The immune system, on the other hand, explores a smaller design space using far more efficient sampling. Experiments are carried out rapidly and they tend to be more evenly spread out in the design space. The immune system makes for an interesting analogy with Darwinism. Clearly, it illustrates how natural selection can work, but the process is very different from Darwin’s proposed process. Zimmer leaves out these complicating issues and instead gives the impression that the immune system serves as evidence for evolution. [p. 92 ff]

Evolutionary computing

In a similar fashion Zimmer enlists evolutionary computing as further justification for Darwinism. Evolutionary computing is a fascinating field that has high potential in a variety of applications. But it requires tremendous effort from computer scientists as they build the controlled conditions that produce meaningful results. It is especially weak as evidence for Darwinism because biology’s real-world problems are easily (and necessarily) omitted in the antiseptic world of computer simulation. Furthermore, the results never come easily but require the determined work of computer scientists who carefully design their experiments to achieve the desired results.

Zimmer skips these complicating details. In one of his examples, a scientist used evolutionary computing to design an electronic circuit. Zimmer incorrectly concludes that the good result came “without any direction” from the scientist. Without the scientist’s careful design, the simulation would never have produced the good result. [p. 96]

Origin of life

Zimmer states that scientists “have found compelling evidence that life could have evolved into a DNA-based microbe in a series of steps.” This is overly optimistic to the point of misrepresenting the state of the research. Origin of life research is nowhere near to such an achievement. In fact Zimmer’s description of the research is liberally sprinkled with qualifiers such as “might have,” “may have,” and “scientists suspect.”

Origin of life research is an area of research that is highly speculative and lacks strong motivating evidence. For many, it seems clear that the research is motivated by the assumption that evolution is true and that the results must be interpreted as such. In other words, researchers will never conclude against a natural origin of life and results will always be given a pro-evolution spin. This is an interesting story that forces one to think hard about the limits of science, but none of this comes through in Zimmer’s simplified account.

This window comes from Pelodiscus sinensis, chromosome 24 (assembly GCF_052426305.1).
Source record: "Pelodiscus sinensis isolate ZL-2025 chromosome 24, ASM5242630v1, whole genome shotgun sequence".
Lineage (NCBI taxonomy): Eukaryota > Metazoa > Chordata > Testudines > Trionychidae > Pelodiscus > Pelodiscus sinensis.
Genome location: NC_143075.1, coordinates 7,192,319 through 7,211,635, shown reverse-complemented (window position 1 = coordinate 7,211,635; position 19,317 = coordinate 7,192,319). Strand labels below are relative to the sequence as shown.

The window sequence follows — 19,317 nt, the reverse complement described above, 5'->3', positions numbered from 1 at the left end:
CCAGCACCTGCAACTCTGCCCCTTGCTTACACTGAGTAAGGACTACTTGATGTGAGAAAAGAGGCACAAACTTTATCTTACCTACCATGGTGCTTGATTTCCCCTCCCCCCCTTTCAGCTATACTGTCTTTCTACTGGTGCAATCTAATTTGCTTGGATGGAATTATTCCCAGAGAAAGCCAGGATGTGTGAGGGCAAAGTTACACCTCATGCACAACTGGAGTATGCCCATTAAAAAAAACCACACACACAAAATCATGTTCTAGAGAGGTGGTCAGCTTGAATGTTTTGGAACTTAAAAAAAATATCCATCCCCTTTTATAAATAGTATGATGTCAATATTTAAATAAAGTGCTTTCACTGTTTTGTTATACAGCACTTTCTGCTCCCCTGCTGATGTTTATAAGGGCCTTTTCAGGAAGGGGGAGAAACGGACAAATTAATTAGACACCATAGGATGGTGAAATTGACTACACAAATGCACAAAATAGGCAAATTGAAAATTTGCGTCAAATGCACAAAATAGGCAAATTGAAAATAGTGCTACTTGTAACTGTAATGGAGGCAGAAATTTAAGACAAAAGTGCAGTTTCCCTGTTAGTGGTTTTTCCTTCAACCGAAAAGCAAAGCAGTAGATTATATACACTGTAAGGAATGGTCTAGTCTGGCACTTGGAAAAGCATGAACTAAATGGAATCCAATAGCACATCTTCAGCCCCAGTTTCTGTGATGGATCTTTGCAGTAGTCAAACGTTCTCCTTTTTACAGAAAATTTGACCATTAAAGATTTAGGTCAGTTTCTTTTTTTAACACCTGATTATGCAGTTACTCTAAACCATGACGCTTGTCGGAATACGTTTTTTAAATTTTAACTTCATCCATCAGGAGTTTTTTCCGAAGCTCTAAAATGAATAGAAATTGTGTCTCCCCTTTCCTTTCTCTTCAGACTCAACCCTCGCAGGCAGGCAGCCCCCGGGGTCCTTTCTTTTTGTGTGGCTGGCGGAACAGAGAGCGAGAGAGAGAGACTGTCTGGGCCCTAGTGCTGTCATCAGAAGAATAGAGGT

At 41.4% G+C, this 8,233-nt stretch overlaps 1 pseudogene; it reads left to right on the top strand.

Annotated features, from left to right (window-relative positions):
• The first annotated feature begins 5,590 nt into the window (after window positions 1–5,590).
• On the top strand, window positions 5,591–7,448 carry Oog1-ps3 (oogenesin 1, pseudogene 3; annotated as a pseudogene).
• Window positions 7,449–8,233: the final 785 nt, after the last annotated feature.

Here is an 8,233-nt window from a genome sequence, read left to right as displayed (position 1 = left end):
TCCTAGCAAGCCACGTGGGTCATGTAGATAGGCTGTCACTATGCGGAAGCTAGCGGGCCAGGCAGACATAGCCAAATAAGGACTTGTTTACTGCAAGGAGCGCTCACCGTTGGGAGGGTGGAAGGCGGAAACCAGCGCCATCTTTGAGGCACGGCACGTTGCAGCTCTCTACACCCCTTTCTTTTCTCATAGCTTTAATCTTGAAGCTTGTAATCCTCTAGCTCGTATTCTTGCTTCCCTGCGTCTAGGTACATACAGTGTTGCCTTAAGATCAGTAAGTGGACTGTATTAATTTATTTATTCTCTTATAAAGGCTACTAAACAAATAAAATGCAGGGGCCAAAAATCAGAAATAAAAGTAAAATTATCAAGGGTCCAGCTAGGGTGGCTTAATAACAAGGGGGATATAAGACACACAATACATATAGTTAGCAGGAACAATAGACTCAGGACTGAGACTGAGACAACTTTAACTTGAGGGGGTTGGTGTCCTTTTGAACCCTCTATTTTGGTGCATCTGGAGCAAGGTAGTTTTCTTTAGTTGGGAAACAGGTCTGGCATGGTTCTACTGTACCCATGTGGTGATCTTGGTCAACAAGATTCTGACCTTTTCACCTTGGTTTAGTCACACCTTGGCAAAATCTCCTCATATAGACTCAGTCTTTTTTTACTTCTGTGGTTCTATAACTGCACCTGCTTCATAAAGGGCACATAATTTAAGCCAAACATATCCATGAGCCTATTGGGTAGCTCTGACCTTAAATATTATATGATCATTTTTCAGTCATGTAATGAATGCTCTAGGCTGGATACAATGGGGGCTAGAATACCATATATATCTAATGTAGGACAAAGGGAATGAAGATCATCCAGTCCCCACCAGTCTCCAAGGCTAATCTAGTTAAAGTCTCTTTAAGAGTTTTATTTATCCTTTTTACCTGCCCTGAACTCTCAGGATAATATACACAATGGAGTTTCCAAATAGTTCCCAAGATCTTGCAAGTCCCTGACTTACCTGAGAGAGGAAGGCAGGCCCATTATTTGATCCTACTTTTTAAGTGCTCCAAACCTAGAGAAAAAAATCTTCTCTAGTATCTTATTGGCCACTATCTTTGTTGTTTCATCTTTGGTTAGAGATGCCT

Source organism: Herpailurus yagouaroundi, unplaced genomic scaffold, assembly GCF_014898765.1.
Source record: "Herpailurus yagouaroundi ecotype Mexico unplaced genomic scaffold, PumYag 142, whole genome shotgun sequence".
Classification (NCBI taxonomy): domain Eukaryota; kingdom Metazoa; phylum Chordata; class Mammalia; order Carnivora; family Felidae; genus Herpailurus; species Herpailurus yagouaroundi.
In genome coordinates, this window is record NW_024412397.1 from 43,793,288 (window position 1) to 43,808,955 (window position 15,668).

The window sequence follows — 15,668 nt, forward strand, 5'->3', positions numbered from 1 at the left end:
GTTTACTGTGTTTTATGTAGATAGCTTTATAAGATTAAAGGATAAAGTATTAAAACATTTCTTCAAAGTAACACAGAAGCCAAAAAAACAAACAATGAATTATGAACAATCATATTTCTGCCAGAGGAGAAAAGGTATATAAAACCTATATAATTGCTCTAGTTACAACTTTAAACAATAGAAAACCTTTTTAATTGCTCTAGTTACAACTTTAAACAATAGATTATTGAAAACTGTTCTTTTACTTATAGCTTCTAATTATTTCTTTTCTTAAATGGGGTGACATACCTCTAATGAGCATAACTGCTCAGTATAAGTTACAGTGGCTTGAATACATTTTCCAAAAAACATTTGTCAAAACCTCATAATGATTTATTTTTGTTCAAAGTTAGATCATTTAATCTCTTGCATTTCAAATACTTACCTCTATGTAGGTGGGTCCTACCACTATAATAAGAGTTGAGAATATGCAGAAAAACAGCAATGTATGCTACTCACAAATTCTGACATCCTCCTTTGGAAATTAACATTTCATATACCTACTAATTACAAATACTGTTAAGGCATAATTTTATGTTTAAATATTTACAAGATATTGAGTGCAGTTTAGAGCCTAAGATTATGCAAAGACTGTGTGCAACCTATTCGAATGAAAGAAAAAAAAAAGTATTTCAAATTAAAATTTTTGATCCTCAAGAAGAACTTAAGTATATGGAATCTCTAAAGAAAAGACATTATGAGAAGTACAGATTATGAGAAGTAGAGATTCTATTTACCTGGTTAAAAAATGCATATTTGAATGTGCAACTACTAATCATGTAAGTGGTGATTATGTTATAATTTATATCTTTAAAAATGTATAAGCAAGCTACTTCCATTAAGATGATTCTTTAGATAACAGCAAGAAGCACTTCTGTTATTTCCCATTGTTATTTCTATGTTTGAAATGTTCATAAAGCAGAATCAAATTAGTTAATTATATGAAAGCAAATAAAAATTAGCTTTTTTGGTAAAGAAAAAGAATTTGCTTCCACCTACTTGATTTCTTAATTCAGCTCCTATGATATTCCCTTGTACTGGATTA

Zimmer writes that the raw materials required for the origin of life could have come from space. “Meteorites, comets, and interplanetary dust,” he explains, “could have seeded the planet with components for crucial parts of the cell.” But only a few of the many chemicals used in the cell would have been available and only in low concentrations. For this problem, Zimmer explains that the chemicals “might have been concentrated in raindrops or the spray of ocean waves.”

If we doubt this particular scenario, Zimmer explains that other scientists “suspect that life began at the midocean ridges.” And yet another take on the problem is the possibility of cycles of chemical reactions that scientists suspect could sustain themselves. “There may have been many separate chemical cycles at work on the early Earth … The most efficient cycle would have outstripped the less efficient ones. “Before biological evolution,” Zimmer easily concludes, “there was chemical evolution.”

Anyone who has read this literature knows how extremely hypothetical it is and how far researchers are from producing anything resembling the cell. None of this remotely supports Zimmer’s lofty claim that scientists “have found compelling evidence that life could have evolved into a DNA-based microbe in a series of steps.” [pp. 104 ff.]

The tree of life

Zimmer discusses evolution’s tree of life and its proposed universal common ancestor. In the early days of microbiology all cells were categorized into one of two groups. There were the larger, more complicated cells called eukaryotes and the smaller, simpler ones called prokaryotes. It seemed obvious to evolutionists that the prokaryotes arose first in the history of life and that the eukaryotes appeared later as evolutionary descendents of the prokaryotes.

But in the 1970s researchers first began comparing the genetic material of prokaryotes and eukaryotes in detail. They made two interesting discoveries: first, that there appeared to be a third cell type, and second, that the three types (called eukaryotes, bacteria and archaea) were too different to have evolved from each other. In other words, though the cell types were similar in many ways, no direct evolutionary relationships could exist between them.

Did life arise three times to produce the three similar cell types? Evolutionists said “No.” They postulated that the three lineages must have evolved from a single progenitor. Having a single progenitor evolve in three different directions would explain the substantial similarities of the cell types without requiring any direct evolutionary relationship between them.